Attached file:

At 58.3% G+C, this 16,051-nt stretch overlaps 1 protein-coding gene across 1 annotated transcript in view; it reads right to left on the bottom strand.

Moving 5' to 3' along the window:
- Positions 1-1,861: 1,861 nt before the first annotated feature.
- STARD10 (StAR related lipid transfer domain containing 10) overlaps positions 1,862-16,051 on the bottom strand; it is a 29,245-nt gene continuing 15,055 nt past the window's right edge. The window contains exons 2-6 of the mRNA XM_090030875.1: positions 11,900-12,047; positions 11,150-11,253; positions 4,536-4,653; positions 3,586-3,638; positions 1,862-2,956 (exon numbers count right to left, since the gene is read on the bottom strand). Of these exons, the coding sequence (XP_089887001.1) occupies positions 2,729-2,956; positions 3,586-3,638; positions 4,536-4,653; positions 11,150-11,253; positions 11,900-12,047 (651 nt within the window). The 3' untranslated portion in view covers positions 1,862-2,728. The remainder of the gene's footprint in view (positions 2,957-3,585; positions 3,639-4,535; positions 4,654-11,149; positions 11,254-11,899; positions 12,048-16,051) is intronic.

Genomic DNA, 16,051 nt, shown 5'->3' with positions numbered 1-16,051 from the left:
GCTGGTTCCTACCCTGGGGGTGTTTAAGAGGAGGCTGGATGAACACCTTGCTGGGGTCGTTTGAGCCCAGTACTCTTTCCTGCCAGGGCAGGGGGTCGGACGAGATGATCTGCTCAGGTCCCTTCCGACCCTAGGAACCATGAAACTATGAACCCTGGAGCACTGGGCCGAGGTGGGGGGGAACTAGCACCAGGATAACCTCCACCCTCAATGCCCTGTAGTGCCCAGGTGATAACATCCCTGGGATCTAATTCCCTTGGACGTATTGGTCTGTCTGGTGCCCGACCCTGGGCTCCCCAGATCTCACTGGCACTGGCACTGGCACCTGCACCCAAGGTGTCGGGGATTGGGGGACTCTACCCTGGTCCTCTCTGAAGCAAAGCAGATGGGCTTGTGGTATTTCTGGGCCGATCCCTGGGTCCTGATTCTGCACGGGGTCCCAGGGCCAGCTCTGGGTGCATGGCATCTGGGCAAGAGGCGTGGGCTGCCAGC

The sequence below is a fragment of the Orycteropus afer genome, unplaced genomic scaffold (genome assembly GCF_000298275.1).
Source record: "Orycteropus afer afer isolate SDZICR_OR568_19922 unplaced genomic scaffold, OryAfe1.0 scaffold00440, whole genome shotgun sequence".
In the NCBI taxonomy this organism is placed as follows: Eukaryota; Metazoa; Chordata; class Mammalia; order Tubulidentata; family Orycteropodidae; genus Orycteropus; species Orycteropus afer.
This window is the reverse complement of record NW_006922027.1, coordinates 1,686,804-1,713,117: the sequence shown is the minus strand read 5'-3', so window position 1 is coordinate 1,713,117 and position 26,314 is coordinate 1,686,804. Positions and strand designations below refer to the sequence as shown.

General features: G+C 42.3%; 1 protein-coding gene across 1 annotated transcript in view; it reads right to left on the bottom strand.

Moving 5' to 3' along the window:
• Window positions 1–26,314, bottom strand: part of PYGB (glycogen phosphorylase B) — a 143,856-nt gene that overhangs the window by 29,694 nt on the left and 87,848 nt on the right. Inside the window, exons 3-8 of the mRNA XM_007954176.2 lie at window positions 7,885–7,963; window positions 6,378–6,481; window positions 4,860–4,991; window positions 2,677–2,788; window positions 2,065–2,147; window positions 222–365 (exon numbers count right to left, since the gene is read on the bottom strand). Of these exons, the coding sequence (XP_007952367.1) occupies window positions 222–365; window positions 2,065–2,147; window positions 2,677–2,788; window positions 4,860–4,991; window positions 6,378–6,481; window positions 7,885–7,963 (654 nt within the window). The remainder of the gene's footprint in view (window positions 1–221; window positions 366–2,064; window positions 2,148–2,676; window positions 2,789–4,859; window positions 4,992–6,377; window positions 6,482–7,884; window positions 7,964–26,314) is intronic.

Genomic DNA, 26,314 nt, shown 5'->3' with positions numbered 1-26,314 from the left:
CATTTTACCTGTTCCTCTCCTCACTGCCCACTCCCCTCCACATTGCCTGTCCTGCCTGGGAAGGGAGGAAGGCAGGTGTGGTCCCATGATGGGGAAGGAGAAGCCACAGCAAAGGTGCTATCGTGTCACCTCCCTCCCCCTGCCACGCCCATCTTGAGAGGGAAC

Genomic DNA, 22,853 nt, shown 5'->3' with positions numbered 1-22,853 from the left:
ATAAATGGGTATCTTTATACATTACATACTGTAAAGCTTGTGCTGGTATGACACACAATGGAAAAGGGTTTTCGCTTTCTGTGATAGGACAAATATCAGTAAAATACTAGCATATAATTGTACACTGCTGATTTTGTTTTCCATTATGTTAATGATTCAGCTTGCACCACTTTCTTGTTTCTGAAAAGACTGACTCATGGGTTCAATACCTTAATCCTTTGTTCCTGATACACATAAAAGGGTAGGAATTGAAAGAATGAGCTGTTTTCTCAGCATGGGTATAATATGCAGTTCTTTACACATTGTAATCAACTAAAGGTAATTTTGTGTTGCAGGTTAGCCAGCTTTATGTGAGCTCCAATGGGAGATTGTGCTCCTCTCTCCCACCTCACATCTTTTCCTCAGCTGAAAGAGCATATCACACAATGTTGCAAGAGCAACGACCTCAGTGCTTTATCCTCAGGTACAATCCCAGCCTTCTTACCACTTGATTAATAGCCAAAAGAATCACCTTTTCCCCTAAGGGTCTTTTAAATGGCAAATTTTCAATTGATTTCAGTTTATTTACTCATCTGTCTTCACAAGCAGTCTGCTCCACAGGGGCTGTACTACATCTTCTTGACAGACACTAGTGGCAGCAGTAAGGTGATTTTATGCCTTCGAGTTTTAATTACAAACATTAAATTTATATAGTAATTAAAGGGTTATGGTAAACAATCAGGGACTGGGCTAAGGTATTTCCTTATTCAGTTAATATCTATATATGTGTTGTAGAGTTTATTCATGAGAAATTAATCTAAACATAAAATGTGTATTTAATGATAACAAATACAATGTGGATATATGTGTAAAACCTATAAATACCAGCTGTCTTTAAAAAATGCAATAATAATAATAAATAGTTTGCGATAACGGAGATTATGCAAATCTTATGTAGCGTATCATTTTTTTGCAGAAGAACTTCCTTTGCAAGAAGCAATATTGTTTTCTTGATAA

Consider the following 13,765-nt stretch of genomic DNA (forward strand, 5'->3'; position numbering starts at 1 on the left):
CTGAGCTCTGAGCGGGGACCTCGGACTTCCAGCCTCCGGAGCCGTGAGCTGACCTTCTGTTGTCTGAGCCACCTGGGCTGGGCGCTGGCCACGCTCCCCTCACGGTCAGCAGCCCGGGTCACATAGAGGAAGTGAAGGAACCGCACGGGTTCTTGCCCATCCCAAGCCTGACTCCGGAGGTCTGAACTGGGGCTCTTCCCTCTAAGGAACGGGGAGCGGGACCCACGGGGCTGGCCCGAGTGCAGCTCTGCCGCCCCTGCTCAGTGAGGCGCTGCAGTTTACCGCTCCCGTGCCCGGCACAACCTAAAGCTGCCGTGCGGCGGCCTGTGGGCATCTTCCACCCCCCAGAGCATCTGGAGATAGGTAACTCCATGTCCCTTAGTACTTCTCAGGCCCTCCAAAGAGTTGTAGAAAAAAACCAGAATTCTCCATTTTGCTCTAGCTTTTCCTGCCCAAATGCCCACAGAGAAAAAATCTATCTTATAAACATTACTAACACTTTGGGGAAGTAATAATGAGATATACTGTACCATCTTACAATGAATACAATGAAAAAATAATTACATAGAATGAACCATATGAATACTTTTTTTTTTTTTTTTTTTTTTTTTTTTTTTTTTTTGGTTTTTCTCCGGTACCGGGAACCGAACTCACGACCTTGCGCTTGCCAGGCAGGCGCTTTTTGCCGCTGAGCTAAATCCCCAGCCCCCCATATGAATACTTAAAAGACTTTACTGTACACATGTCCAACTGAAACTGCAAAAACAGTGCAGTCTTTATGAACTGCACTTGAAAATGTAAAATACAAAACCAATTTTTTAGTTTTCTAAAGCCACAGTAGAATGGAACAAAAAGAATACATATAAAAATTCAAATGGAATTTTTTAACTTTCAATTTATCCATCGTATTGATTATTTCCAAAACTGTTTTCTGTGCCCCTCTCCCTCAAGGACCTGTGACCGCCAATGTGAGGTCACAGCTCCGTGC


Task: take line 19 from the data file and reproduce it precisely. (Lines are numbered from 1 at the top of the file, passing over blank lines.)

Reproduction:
CTGAGCTCTGAGCGGGGACCTCGGACTTCCAGCCTCCGGAGCCGTGAGCTGACCTTCTGTTGTCTGAGCCACCTGGGCTGGGCGCTGGCCACGCTCCCCTCACGGTCAGCAGCCCGGGTCACATAGAGGAAGTGAAGGAACCGCACGGGTTCTTGCCCATCCCAAGCCTGACTCCGGAGGTCTGAACTGGGGCTCTTCCCTCTAAGGAACGGGGAGCGGGACCCACGGGGCTGGCCCGAGTGCAGCTCTGCCGCCCCTGCTCAGTGAGGCGCTGCAGTTTACCGCTCCCGTGCCCGGCACAACCTAAAGCTGCCGTGCGGCGGCCTGTGGGCATCTTCCACCCCCCAGAGCATCTGGAGATAGGTAACTCCATGTCCCTTAGTACTTCTCAGGCCCTCCAAAGAGTTGTAGAAAAAAACCAGAATTCTCCATTTTGCTCTAGCTTTTCCTGCCCAAATGCCCACAGAGAAAAAATCTATCTTATAAACATTACTAACACTTTGGGGAAGTAATAATGAGATATACTGTACCATCTTACAATGAATACAATGAAAAAATAATTACATAGAATGAACCATATGAATACTTTTTTTTTTTTTTTTTTTTTTTTTTTTTTTTTTTTGGTTTTTCTCCGGTACCGGGAACCGAACTCACGACCTTGCGCTTGCCAGGCAGGCGCTTTTTGCCGCTGAGCTAAATCCCCAGCCCCCCATATGAATACTTAAAAGACTTTACTGTACACATGTCCAACTGAAACTGCAAAAACAGTGCAGTCTTTATGAACTGCACTTGAAAATGTAAAATACAAAACCAATTTTTTAGTTTTCTAAAGCCACAGTAGAATGGAACAAAAAGAATACATATAAAAATTCAAATGGAATTTTTTAACTTTCAATTTATCCATCGTATTGATTATTTCCAAAACTGTTTTCTGTGCCCCTCTCCCTCAAGGACCTGTGACCGCCAATGTGAGGTCACAGCTCCGTGC